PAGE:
Stockades offer up a lovely little progressive screamo anthem and it beautifully flows through its various riffs and melodies with ease. It’s still early days for these boys but it would appear they’ve already nailed and extremely accomplished sound that I’ll be paying some serious attention to from here on.

9/10

Rolo Tomassi and Stockades’ split is available to purchase on 7″ vinyl from Tangled Talk Records now.


Review: Goodtime Boys’ Rain

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Goodtime Boys have come a long way since 2010. When the band started out they were a far more aggressive and no-frills, hardcore punk band but fast forward four years and they’ve grown exponentially as songwriters.

While it’s clear the band’s music is still rooted in punk, Goodtime Boys have taken cues from post hardcore for their debut album Rain and the resulting sound is far more song-driven. This means the band’s music is ever so slightly less progressive. Also, hooks and melodies are often drawn out longer than on previous records.

The obvious improvement comes with the band’s song structures. The music on Rain has a far more natural flow that means melodies often build and build over the course of a song. Starting from a stripped back, vocal-lead introduction, more elements are introduced before things are really set off with some beautiful, glassy lead guitar like on Doubt.

Melody has also started to infect vocalist Alex Pennie. Pennie’s vocals are still predominantly screamed in his wonderful, heartfelt bark, but as opener Washout and Newspaper Sky prove, the man can add some eerie atmosphere to the band’s music through his voice alone.

In fact, the only time Goodtime Boys return to their balls-to-the-wall past is on Moral Decay which spends the first half of the song beating you round the head with thrashy drumming and a relentless punk riff that will ignite some serious pits. But even this track can’t escape the band’s fine-tuned musicianship because the second half manages to dial things back before an uplifting crescendo full of tremolo picking. This really is superb stuff.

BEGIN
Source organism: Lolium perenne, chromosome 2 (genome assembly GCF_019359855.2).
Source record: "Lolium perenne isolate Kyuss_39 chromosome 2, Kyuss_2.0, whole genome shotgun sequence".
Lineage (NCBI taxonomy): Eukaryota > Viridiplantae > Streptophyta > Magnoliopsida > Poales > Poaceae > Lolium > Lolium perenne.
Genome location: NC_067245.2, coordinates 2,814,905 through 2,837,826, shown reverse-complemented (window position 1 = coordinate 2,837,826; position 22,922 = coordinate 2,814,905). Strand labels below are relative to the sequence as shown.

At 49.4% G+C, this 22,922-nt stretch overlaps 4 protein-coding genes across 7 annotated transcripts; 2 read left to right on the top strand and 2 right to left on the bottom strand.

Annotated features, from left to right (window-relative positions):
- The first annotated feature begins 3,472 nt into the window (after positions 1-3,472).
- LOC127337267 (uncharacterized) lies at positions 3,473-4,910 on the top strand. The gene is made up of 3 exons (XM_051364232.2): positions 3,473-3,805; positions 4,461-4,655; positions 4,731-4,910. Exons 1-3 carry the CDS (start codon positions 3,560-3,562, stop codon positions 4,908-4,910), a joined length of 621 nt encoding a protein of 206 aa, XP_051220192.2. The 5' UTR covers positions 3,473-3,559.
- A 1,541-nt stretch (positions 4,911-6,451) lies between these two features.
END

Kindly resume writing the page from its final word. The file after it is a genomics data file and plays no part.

The album also benefits from having Scumscene favourite Lewis Johns at the mixing desk (which would be obvious considering he’s actually a member of Goodtime Boys). The reason why we love Johns so much is because his production never compromises a live sound in favour of precision. Johns also manages to keep all the energy and grit that comes with an aggressive performance but makes every element of the sound super clear.

Goodtime Boys have really hit their stride on Rain and it’s an album every post hardcore fan should consider owning. The music is still aggressive but it now flourishes into gorgeous melodies drenched in haunting atmosphere. 2014 has been a stunning year for post hardcore records with Vales delivering an equally excellent album and it’s about time we recognise Goodtime Boys in a similar light. Rain is an astonishing debut album that deserves your attention.

9/10

Goodtime Boys’ Rain is out now and available to buy from Bridge Nine and direct from the band.


News: Rolo Tomassi Announced 3rd Album Title & Release Date

Rolo Tomassi are back. The mathcore loonies who have been recently joined by Chris Cayford and Nathan Fairweather (replacing Joseph Thorpe and Joe Nicholson) are to return with a third album called ‘Astraea’ on November 5th. It will be released through their own label Destination Moon.

Check out the complete track list:

01 Howl
02 Ex Luna Scientia
03 The Scales of Balance
04 Remancer
05 Empiresk
06 Prelude II (Echolalia)
07 Echopraxia
08 Gloam
09 Illunis
10 Illuminare

Rolo Tomassi will also be going on a headline tour in October with support coming from Oathbreaker and Goodtime Boys

Bristol Fleece (21)
Brighton Haunt (22)
Nottingham Rescue Rooms (23)
Birmingham Rainbow (24)
Leeds Cockpit (25)
Middlesbrough Sumo (26)
Manchester Deaf Institute (27)
Glasgow King Tuts Wah Wah Hut (28)
Norwich Arts Centre (30)
London XOYO (31)

Check out Old Mystics below, the first song featuring Rolo Tomassi’s current lineup:

[Source: Punktastic]